Joy St John 5pts

See a homeopath! Homeopathy works by reversing the damages from one med back to the damage from the previous med and so on back to the original reason you started meds.I was raised in a full on allopathic mileu with a physician father, med tech brother, RN sister...went pre-med, nursing school myself working in medicine 25 yrs then medical model mental health for another 25. Homeopathic medicine still rocks my empirical credulity but I see it working & that evidentiary enough. Meds very low cost & safe.

AndrewDiseker 5pts

Yeah, I can either constantly sneeze and have other allergy symptoms for 6 months of the year, or I can rot my brain.  I can't say I disbelieve you, but I disbelieve you.

Alicia P
Alicia P 5pts

@AndrewDiseker  It was good they referred to at least one natural remedy. Quercetin may help and there are others, look or ask around for natural products for allergies. Vitamin C and ashwagandha may be two others.   Allergy shots?

JimMataczynski 5pts

If you are not willing to cite the actual work, post a link to the paper or give contact information to the researchers, then you are misinformed, misinterpreting, have other gains in mind, a liar, a damned liar, a politician or a quack.

SarahLoftin 5pts

Where are the references/work sited information to this research? Nothing like instilling fearinto people that normally do not know what to look for as a means of "proof" to this information. Garbage. Shame on you.


Dionne Johnson
Dionne Johnson 5pts

I dn't think any elderly person shuld take these drugs, for Dementia, it's a sign of Agisim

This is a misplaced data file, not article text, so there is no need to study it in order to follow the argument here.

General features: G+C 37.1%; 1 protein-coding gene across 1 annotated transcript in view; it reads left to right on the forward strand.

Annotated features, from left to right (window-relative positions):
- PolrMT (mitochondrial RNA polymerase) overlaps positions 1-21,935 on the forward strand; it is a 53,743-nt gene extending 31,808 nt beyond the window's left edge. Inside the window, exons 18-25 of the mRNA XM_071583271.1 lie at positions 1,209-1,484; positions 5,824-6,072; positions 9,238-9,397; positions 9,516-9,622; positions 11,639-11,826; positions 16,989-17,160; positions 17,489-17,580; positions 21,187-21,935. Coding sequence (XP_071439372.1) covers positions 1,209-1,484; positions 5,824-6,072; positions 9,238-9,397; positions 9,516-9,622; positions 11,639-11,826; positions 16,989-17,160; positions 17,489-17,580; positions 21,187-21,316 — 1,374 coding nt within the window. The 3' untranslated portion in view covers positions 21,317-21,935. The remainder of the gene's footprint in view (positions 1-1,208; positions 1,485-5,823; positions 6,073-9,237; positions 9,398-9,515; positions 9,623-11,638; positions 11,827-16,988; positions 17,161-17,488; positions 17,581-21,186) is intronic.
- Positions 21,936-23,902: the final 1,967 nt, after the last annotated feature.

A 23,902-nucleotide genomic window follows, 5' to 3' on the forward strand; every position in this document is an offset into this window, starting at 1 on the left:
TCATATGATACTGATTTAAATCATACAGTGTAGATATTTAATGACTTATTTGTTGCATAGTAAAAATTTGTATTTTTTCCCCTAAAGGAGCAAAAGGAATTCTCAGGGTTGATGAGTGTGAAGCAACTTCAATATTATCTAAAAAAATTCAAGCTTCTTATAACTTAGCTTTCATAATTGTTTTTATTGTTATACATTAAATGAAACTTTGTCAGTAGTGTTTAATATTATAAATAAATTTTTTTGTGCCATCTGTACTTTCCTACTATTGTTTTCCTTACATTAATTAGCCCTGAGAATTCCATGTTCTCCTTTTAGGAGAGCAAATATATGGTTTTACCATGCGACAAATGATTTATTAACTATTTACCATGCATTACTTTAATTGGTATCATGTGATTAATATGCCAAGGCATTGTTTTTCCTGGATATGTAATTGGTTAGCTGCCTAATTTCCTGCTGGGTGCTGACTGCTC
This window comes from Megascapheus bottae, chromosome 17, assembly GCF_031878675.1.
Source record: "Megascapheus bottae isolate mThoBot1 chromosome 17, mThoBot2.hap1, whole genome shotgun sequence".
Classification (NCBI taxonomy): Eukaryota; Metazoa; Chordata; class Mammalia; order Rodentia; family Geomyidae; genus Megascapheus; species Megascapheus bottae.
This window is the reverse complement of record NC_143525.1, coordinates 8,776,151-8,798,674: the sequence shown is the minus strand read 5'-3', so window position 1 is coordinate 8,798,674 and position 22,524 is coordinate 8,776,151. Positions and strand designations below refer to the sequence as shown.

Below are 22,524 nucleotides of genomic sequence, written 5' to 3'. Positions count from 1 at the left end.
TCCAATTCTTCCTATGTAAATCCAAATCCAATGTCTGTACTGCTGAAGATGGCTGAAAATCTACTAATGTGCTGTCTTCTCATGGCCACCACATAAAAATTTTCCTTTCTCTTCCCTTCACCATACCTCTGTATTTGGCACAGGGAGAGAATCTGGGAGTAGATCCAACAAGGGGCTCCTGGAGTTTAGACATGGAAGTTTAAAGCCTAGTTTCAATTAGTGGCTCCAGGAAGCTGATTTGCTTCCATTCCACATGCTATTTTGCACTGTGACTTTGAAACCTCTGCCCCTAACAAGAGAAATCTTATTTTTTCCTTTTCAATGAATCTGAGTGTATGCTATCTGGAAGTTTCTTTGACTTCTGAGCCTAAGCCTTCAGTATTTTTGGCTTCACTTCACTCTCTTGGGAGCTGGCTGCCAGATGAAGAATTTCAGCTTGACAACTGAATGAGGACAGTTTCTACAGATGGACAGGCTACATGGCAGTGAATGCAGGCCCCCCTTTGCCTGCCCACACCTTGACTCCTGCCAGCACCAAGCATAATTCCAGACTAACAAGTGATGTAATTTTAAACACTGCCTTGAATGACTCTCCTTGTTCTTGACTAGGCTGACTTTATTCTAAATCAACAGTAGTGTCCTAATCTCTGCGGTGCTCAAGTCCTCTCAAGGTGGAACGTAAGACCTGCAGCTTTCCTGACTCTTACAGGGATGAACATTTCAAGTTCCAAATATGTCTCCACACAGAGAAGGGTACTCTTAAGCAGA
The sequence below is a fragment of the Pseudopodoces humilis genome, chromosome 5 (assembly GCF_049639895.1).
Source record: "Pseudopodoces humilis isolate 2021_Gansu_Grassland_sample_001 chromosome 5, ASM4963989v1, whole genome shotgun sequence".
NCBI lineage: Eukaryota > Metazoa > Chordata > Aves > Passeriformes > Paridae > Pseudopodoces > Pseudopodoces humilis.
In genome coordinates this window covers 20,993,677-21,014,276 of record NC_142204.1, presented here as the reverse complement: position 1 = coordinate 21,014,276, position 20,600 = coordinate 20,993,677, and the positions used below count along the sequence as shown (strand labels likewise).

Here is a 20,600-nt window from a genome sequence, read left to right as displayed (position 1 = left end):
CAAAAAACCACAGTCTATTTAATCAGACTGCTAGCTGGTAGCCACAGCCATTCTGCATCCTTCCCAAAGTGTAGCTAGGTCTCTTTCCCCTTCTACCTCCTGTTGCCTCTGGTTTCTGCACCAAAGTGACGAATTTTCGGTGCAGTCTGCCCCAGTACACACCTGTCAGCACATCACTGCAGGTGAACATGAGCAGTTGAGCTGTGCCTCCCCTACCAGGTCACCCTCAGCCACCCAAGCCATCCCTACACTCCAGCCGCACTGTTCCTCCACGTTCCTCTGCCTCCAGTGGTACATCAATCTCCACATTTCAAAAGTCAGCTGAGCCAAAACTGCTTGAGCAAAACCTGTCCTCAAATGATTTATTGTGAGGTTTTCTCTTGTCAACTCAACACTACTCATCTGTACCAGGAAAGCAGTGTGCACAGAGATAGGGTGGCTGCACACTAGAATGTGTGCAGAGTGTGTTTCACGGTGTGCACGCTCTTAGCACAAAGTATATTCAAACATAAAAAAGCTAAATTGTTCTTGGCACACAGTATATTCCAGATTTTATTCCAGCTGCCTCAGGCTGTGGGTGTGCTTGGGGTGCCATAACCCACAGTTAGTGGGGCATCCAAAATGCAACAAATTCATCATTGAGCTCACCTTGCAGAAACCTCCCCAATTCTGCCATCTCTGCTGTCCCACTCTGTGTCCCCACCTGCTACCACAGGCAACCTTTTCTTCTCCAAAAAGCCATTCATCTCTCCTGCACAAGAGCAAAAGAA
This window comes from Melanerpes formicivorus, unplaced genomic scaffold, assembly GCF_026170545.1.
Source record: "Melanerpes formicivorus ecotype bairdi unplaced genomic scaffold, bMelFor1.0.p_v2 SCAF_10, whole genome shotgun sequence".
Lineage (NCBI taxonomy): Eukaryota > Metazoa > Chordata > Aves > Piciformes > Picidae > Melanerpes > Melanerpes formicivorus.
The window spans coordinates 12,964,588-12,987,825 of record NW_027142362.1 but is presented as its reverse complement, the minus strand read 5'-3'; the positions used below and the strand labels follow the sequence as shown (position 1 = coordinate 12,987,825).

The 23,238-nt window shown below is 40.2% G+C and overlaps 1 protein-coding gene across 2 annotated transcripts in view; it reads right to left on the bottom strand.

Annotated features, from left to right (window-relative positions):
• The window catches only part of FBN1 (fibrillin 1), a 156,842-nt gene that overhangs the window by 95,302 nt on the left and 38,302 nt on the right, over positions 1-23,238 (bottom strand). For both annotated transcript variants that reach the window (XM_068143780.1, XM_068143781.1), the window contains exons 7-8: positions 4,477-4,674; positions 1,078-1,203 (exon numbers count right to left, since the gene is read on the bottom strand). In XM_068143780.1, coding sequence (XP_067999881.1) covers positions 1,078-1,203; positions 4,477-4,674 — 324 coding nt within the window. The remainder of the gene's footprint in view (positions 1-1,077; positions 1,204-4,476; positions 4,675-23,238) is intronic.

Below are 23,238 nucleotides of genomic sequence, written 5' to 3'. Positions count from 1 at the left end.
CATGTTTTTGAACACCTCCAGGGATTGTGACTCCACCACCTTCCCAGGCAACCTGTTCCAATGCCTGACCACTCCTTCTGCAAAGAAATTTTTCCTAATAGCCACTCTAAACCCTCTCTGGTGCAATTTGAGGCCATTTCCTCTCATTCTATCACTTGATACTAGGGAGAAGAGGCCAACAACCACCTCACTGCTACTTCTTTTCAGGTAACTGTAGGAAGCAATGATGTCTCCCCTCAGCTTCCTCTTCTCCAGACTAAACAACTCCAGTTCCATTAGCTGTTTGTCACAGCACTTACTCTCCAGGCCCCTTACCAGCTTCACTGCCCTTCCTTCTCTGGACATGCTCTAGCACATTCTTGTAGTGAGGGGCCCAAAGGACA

Ashley Nicole
Ashley Nicole 5pts

Benadryl cough and allergy, otc smh \U0001f440\U0001f440

Maryservs 5pts

Not if they weren't /aren't married....

Susan Omiak
Susan Omiak 5pts

My dad had dementia, didn't take any of these.

Gooden Sharon
Gooden Sharon 5pts

Ashley Nicole. Read this !!!!!see what meds has this in it to cause dementia

Saroj Ojha
Saroj Ojha 5pts


Ayurveda 5pts

Sorry to hear that Connie Wasik

Connie Wasik
Connie Wasik 5pts

My Mom never took any of those drugs, she had it progressively bad for almost 10 yrs.

Jay Rogers
Jay Rogers 5pts

All we will need comes right out of the ground. Quest: why treat the symptoms & not the root cause. Ans: money & lack of courage.

Brenda Jenkins
Brenda Jenkins 5pts

Thank you Ayurveda! I have learned so much from social media how to live a healthy lifestyle!

Ayurveda 5pts

Thank you Lynda Cannon :)

Ayurveda 5pts

That's great Brenda Jenkins :)

Brenda Jenkins
Brenda Jenkins 5pts

I dont take any medicine! Only natural remedies for me!

Ladell Dodge
Ladell Dodge 5pts

Thank the Lord that none of my doctors have prescribed any of these drugs.

Zhaqueline Walker
Zhaqueline Walker 5pts

I can't take statins and I am apart of the small percent that can't take Benadryl.